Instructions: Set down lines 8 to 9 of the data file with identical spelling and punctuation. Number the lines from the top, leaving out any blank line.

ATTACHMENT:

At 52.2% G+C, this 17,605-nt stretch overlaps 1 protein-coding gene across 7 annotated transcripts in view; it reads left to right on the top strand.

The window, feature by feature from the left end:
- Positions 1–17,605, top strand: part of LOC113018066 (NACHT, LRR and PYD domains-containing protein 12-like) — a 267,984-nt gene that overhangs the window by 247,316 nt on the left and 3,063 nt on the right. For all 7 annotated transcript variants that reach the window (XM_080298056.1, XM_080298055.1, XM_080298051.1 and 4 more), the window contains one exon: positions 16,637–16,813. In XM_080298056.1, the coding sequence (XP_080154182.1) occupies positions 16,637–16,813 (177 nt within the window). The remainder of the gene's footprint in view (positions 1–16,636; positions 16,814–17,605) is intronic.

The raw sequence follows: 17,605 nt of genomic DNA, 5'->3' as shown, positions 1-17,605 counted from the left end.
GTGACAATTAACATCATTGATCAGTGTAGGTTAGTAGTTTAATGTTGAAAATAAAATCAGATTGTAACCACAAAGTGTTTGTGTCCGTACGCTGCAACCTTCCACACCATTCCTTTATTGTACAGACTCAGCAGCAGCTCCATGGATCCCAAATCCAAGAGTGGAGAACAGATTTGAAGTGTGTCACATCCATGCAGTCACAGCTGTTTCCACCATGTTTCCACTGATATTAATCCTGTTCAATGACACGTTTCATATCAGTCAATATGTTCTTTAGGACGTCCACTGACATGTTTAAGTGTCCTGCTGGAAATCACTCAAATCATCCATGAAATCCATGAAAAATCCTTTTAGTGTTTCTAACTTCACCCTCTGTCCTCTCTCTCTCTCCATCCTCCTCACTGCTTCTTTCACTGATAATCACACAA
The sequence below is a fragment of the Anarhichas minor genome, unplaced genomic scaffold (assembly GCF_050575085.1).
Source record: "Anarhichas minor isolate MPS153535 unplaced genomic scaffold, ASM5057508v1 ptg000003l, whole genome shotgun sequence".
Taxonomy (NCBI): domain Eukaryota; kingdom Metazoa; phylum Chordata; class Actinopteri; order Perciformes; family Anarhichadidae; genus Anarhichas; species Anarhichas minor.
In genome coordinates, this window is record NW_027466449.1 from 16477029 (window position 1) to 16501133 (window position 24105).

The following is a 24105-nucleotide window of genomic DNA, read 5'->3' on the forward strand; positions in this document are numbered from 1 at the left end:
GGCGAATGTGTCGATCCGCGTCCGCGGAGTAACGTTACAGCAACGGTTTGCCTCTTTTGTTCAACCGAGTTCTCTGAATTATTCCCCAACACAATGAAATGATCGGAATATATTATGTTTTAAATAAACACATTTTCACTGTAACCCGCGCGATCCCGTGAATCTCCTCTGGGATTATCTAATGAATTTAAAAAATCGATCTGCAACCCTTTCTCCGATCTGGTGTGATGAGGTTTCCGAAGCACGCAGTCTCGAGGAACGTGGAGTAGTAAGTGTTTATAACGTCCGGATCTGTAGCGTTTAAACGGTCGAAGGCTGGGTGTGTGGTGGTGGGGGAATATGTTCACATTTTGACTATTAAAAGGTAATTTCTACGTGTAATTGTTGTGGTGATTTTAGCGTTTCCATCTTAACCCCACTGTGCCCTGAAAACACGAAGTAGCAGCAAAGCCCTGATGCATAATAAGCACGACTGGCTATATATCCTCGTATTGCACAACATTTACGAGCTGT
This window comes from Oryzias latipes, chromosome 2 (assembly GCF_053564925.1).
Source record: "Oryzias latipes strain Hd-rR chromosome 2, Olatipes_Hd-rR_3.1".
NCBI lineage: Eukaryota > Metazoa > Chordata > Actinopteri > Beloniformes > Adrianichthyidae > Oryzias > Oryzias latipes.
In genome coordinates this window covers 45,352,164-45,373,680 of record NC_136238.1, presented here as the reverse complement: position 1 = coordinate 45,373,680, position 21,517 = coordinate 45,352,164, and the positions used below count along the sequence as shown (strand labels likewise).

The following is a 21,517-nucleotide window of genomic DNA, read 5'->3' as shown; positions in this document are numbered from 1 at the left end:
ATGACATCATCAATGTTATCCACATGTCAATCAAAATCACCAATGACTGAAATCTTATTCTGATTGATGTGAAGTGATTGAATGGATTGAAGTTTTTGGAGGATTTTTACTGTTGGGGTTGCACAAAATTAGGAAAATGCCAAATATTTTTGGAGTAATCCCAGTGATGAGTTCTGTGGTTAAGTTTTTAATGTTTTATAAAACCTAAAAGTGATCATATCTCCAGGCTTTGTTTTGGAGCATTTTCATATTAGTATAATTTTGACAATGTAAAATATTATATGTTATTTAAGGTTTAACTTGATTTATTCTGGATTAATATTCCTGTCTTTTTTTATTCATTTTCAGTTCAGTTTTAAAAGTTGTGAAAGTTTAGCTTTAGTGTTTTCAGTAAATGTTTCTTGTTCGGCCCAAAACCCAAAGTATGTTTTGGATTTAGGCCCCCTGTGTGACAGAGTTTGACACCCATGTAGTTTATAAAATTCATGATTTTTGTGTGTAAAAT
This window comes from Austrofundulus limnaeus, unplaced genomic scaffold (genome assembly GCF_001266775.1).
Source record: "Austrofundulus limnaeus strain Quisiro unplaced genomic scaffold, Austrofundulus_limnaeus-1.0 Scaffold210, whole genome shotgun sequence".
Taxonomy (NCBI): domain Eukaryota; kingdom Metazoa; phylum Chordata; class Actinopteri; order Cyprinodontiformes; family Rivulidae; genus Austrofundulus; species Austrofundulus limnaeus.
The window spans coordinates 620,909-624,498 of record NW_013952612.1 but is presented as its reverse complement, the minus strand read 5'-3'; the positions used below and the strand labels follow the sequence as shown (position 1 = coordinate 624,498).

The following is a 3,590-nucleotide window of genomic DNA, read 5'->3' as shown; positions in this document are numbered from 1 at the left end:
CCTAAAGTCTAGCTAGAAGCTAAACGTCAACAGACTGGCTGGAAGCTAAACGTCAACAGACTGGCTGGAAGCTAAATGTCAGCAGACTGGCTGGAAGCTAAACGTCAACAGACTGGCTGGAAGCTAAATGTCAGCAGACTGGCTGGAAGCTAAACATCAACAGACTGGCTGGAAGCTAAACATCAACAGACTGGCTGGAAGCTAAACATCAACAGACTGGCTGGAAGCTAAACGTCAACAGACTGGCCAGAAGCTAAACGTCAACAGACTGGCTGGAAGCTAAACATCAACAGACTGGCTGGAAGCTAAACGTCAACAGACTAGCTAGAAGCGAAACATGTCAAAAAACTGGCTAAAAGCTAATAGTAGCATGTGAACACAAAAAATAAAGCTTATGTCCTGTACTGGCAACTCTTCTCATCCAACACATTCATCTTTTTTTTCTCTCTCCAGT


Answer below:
Taxonomy (NCBI): domain Eukaryota; kingdom Metazoa; phylum Chordata; class Actinopteri; order Perciformes; family Anarhichadidae; genus Anarhichas; species Anarhichas minor.
In genome coordinates, this window is record NW_027466449.1 from 16477029 (window position 1) to 16501133 (window position 24105).